“Well I can’t say I minded.” You smooth your thumb over her knuckles. “You were- how did you put it earlier? Caught up in the moment?”
You wink and you know she catches the reference to kissing you in the train station when another blush tints her cheeks.
“Oh my god,” she says, rolling her eyes. You giggle and take the opportunity to scoot in closer, pulling her hand into your lap. “But yeah, I guess,” she continues. “And that’s kind of why I came up with the whole roadtrip idea – I didn’t want to leave without telling you how I felt, but I needed to buy myself more time.”
While you had a feeling that was the case, it still makes your stomach swoop to hear her admit it.
“So it wasn’t about the Swedish Princess Cake?” you ask, lightly nudging her with your elbow.
“I mean, it was a little about the cake.” She grins and elbows you back. “Man, that was so good.”
You gasp, feigning offense, and start to lean away only for Beca to grip your hand tighter and pull you back against her.
“Okay, dramatic much?” She laughs. “Fine, it was all about you. There, happy?” She rolls her eyes again when you nod emphatically. “Of course we now know the only problem with my whole plan of buying myself more time was that I couldn’t stop kissing you.”
You duck your head to press your lips to her shoulder. “Again, can’t say I minded.”
“I know, but still. I know you’re not a fan of ambiguity and not being upfront about how you feel, so I’m sure this has been frustrating for you.”
You can’t deny that these past few days have been trying. In some ways it feels like a small miracle that you didn’t try to broach the subject on the drive up from Copenhagen, or on the bench in Jönköping, or after your second kiss at the bar. But you could tell she wasn’t ready even before she told you she wasn’t ready, lying side by side in your shared bed.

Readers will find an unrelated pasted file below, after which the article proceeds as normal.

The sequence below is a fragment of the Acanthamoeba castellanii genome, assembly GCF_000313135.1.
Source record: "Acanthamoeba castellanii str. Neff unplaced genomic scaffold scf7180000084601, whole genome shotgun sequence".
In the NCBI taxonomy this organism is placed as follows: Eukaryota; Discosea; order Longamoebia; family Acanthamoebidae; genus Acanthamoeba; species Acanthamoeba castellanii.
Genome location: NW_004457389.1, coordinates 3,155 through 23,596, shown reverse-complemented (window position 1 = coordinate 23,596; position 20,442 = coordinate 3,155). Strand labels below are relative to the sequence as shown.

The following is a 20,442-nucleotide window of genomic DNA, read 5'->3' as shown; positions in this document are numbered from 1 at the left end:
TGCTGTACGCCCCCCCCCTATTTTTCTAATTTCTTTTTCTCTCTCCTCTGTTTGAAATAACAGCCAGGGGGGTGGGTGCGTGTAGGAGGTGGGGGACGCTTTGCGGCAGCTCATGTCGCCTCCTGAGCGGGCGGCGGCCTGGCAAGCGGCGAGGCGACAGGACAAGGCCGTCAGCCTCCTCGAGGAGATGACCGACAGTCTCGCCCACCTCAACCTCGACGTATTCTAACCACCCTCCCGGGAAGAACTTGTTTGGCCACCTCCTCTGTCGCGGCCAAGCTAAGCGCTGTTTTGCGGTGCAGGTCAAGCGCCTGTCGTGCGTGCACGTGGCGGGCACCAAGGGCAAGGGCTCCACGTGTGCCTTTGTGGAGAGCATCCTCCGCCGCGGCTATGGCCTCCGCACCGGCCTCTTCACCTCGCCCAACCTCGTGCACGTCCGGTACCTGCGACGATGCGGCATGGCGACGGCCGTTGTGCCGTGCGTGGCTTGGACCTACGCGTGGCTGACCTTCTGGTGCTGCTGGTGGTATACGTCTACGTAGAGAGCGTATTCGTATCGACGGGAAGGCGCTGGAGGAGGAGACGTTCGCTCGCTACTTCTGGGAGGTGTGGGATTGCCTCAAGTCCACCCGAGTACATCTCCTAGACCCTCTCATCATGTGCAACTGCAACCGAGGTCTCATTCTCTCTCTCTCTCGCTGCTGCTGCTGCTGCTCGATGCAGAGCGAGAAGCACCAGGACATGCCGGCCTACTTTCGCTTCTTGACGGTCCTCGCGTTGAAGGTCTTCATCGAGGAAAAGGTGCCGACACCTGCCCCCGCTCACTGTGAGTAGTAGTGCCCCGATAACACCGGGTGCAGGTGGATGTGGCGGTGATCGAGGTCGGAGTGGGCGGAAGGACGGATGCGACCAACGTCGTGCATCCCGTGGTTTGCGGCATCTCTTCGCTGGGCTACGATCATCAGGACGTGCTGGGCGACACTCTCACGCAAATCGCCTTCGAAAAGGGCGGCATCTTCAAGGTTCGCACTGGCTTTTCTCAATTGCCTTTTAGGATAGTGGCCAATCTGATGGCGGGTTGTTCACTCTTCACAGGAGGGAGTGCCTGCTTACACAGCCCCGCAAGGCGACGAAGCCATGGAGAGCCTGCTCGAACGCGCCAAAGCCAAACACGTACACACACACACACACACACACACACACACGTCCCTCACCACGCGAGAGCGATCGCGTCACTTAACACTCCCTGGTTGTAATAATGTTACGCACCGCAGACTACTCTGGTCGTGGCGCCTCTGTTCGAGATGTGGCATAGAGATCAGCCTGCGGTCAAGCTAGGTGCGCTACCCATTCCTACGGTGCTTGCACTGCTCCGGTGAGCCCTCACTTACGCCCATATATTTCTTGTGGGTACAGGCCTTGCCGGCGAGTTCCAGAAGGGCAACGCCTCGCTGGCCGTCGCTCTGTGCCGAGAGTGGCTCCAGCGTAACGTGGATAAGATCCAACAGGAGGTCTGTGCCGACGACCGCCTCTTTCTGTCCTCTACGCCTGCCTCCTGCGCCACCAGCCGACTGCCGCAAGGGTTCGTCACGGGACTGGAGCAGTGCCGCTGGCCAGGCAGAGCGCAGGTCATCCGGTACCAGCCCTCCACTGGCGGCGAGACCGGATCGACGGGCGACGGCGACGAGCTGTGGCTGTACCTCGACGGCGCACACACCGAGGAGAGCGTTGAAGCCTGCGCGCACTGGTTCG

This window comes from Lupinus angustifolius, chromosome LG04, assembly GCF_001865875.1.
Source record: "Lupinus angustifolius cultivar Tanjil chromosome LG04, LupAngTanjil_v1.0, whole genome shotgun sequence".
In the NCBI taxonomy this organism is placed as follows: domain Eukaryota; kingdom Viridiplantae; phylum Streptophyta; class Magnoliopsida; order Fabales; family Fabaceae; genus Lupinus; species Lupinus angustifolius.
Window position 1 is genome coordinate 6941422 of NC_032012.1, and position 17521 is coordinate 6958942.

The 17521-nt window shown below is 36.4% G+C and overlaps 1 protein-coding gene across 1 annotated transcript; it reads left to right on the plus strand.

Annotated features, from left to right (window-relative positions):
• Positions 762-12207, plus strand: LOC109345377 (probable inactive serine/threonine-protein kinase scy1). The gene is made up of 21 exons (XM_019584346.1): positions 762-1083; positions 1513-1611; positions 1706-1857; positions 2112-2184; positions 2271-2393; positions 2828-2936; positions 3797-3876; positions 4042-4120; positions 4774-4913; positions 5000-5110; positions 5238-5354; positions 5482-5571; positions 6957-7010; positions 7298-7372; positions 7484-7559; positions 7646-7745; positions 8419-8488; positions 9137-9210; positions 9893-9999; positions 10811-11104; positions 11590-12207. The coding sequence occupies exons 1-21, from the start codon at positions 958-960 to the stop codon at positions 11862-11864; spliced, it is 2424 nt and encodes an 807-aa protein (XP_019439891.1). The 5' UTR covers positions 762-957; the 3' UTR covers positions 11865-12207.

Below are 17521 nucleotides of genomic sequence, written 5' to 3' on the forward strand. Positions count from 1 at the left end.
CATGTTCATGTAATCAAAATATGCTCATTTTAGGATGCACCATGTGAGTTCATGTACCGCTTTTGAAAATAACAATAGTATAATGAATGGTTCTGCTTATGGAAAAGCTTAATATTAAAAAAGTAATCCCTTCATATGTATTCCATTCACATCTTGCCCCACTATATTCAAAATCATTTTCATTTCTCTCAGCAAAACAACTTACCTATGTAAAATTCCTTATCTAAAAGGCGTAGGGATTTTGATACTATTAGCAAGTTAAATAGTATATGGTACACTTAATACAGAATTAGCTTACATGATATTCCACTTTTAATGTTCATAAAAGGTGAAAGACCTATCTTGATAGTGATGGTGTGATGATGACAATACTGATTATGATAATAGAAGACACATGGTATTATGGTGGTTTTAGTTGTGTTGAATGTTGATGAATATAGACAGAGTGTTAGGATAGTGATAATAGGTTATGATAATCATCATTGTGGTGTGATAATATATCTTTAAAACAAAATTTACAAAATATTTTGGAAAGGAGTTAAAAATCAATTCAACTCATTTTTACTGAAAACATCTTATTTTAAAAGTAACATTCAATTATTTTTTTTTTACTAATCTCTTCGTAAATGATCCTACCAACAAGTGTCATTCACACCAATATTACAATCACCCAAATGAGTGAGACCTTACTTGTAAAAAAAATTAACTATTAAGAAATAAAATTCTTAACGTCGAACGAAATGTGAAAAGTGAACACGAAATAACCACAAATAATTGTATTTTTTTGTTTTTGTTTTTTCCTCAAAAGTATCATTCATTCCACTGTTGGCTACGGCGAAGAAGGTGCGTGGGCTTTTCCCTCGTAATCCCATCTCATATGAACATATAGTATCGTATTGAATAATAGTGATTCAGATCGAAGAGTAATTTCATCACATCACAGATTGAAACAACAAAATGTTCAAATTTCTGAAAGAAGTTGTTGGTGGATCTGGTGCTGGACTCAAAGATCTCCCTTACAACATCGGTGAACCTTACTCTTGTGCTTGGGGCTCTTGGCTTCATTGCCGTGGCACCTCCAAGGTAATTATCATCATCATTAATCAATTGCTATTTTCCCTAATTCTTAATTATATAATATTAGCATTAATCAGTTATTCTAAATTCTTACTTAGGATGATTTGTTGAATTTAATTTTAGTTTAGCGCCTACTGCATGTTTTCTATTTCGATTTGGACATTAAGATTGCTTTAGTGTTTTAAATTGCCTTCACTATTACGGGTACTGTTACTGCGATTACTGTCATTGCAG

So no, you can’t deny it, but any feelings of frustration are the furthest thing from your mind right now. Biting your tongue for a little while was a small price to pay in exchange for letting her process how she feels.
“Meh. It was only a few days,” you say, squeezing her hand. “Besides, going on this trip actually helped me to realize something, too.”
Beca’s eyebrows lift. “Really? What?”
You open your mouth only to close it again. You hadn’t totally meant to say that out loud.
“Oh, um. I don’t know if I should say…”
“Oh my god, Chloe, tell me.” She stares at you with wide, imploring eyes. “You can’t just dangle that carrot – you have to say it now.”
Your stomach twists uneasily as you hesitate. Which is weird, because you usually have no problem sharing exactly how you feel. Maybe you’re having a hard time shifting gears, now that Beca’s willing to talk.
Maybe, this time, you’re the one who’s scared.
“Chloe, come on,” she says softly. “I can’t be the only one spilling my guts, here.” Her eyes fall to your joined hands. “Whatever it is, I can take it. It’s- I’ll be okay.”
The trace of doubt in her voice gives you the courage to take the leap. Your throat is dry and your palms are sweaty and your heart rate is seriously out of control, but it doesn’t matter, because you can’t let her go another second thinking that what you realized might be something bad.
You cup her face with your free hand and stroke her cheek with your thumb. When she meets your eyes again you smile.
“I think I’m in love with you,” you tell her. Beca’s lips part as she lets out a short breath, and you know she didn’t see that coming. “I think I have been for a while,” you explain, pulse still racing. “I just didn’t let myself believe it until we got here. Until things with us started changing. It was like I couldn’t even let myself entertain the idea unless there was at least a chance…”
You trail off, hoping it sounds like that's how you intended to end the sentence. Because Beca’s still gaping at you, barely moving a muscle, and you don’t want to put anything back on her. You know this conversation has already been a lot. She’s shared so much.
You push her hair behind her ear, hoping she knows she doesn’t have to say anything back.
You’re just glad you got to tell her.
You’re about to say just that when Beca beats you to the punch.
“A chance that I’d feel the same?” she asks.
Now you’re the one who’s caught off guard. Not only is that exactly what you were going to say, but Beca didn’t hesitate to fill in the missing words. It’s hard to wrap your head around.
“Yeah,” you whisper.
Beca’s eyelids flutter. She nods shallowly, as if to herself.
“I think I do,” she whispers back.
It’s a good thing you’re already sitting because, in your peripheral vision, the room seems to swim. The only thing that’s steady is Beca. She’s surprised you so many times during your trip, but none of it – none of the kisses or confessions – compares to this.